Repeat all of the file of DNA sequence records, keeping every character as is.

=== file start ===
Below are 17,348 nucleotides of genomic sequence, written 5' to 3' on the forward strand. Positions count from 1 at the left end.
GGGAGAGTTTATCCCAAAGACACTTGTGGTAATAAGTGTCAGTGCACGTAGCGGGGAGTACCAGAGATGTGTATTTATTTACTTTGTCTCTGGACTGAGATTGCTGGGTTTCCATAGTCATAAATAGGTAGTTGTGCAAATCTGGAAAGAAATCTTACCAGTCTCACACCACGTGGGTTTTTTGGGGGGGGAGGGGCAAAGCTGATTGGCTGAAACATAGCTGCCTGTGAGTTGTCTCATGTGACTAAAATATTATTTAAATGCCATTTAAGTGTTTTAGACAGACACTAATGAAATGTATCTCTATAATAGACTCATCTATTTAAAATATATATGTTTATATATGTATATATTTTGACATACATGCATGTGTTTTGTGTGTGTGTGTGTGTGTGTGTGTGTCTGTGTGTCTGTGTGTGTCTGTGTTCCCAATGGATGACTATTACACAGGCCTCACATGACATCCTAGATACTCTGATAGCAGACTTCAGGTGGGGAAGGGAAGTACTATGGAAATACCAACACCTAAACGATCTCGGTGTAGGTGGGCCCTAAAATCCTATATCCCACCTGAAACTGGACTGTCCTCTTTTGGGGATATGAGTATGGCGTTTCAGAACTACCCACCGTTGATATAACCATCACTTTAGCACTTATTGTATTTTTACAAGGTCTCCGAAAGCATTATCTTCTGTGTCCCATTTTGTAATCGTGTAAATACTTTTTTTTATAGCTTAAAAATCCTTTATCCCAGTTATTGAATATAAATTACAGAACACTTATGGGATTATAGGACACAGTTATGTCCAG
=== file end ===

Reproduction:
Below are 17,348 nucleotides of genomic sequence, written 5' to 3' on the forward strand. Positions count from 1 at the left end.
GGGAGAGTTTATCCCAAAGACACTTGTGGTAATAAGTGTCAGTGCACGTAGCGGGGAGTACCAGAGATGTGTATTTATTTACTTTGTCTCTGGACTGAGATTGCTGGGTTTCCATAGTCATAAATAGGTAGTTGTGCAAATCTGGAAAGAAATCTTACCAGTCTCACACCACGTGGGTTTTTTGGGGGGGGAGGGGCAAAGCTGATTGGCTGAAACATAGCTGCCTGTGAGTTGTCTCATGTGACTAAAATATTATTTAAATGCCATTTAAGTGTTTTAGACAGACACTAATGAAATGTATCTCTATAATAGACTCATCTATTTAAAATATATATGTTTATATATGTATATATTTTGACATACATGCATGTGTTTTGTGTGTGTGTGTGTGTGTGTGTGTGTCTGTGTGTCTGTGTGTGTCTGTGTTCCCAATGGATGACTATTACACAGGCCTCACATGACATCCTAGATACTCTGATAGCAGACTTCAGGTGGGGAAGGGAAGTACTATGGAAATACCAACACCTAAACGATCTCGGTGTAGGTGGGCCCTAAAATCCTATATCCCACCTGAAACTGGACTGTCCTCTTTTGGGGATATGAGTATGGCGTTTCAGAACTACCCACCGTTGATATAACCATCACTTTAGCACTTATTGTATTTTTACAAGGTCTCCGAAAGCATTATCTTCTGTGTCCCATTTTGTAATCGTGTAAATACTTTTTTTTATAGCTTAAAAATCCTTTATCCCAGTTATTGAATATAAATTACAGAACACTTATGGGATTATAGGACACAGTTATGTCCAG